First on our list of animals with enviable powers is the seemingly innocent wood frog (Rana sylvatica). This little jumper's persona is as boring as Clark Kent. It lives in North America, up into the Arctic Circle. Most of its days are spent doing frog things like jumping and climbing. Nothing to see here.
Until, of course, the first sign of freeze.
Because as soon as these guys find their skin feeling the sting of serious cold, they freeze. The water in their bodies does indeed turn to ice, while the syrup-like liquid inside their cells stays viscous [source: Roach]. For all intents and purposes, a wood frog in winter imitates a dead frog: no organ function, no breath.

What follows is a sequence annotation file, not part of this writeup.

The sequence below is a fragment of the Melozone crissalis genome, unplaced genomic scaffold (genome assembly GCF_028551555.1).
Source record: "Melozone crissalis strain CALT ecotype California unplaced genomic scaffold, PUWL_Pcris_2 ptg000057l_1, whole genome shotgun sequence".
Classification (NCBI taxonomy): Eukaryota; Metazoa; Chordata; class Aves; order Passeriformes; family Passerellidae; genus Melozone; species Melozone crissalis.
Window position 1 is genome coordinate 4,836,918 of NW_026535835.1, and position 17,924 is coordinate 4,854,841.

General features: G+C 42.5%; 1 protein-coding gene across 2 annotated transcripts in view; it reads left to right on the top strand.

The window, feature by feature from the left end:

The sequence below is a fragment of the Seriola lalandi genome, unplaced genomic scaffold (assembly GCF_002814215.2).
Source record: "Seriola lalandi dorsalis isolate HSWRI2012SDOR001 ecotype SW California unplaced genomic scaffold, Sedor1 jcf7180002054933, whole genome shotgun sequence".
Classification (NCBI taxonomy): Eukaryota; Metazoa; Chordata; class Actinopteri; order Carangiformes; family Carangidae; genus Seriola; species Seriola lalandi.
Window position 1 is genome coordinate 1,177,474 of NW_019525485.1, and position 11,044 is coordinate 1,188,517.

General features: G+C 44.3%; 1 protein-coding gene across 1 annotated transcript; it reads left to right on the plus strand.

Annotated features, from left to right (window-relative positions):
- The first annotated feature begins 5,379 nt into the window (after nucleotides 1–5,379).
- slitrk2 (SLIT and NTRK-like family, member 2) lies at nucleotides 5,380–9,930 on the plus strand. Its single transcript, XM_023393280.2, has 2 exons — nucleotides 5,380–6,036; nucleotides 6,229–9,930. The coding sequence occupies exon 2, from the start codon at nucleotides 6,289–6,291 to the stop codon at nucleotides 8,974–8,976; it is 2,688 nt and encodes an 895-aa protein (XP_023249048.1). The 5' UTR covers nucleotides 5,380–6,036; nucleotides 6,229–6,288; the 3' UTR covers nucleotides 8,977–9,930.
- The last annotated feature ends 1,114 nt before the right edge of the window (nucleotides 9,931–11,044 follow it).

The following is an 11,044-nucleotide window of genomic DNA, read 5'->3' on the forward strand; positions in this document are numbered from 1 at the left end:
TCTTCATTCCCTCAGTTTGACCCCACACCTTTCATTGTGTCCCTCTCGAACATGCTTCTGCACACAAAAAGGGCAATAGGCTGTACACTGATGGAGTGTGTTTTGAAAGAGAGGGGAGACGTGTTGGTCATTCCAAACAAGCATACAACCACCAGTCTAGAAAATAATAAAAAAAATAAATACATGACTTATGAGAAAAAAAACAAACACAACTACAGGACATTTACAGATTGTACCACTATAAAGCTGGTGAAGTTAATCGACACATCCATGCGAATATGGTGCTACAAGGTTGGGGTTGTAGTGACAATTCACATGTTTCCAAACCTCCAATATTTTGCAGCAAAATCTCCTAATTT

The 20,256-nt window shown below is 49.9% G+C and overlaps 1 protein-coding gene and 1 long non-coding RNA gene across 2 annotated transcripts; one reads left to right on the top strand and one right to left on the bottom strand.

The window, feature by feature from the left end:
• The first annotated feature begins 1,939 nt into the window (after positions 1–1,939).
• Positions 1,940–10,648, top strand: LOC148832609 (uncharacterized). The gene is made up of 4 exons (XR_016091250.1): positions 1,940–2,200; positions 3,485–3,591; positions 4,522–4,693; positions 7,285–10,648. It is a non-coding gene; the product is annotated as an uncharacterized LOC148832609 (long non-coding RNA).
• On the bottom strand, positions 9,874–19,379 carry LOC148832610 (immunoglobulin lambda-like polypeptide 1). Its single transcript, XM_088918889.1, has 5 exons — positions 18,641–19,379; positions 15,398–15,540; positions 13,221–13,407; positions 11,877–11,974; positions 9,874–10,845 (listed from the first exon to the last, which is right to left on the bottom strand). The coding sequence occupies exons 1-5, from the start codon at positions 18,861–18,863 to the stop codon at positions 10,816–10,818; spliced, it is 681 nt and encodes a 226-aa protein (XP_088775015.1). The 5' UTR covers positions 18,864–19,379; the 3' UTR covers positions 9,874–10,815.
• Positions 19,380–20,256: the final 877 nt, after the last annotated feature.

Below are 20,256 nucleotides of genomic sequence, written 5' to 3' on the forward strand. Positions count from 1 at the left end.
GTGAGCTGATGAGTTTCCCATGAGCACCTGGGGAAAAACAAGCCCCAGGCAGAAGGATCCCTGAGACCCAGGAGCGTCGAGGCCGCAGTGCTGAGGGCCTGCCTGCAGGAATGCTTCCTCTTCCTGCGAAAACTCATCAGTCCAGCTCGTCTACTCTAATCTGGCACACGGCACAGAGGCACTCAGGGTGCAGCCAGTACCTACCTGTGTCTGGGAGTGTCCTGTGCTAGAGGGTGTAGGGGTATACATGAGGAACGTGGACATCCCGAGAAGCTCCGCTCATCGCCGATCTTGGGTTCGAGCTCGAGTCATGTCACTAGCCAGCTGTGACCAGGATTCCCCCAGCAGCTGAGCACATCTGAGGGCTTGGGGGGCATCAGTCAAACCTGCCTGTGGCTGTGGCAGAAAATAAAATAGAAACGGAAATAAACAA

But come spring? The ice melts and the wood frog's blood begins circulating. The frog starts functioning about 30 minutes after the ice melts, no harm done.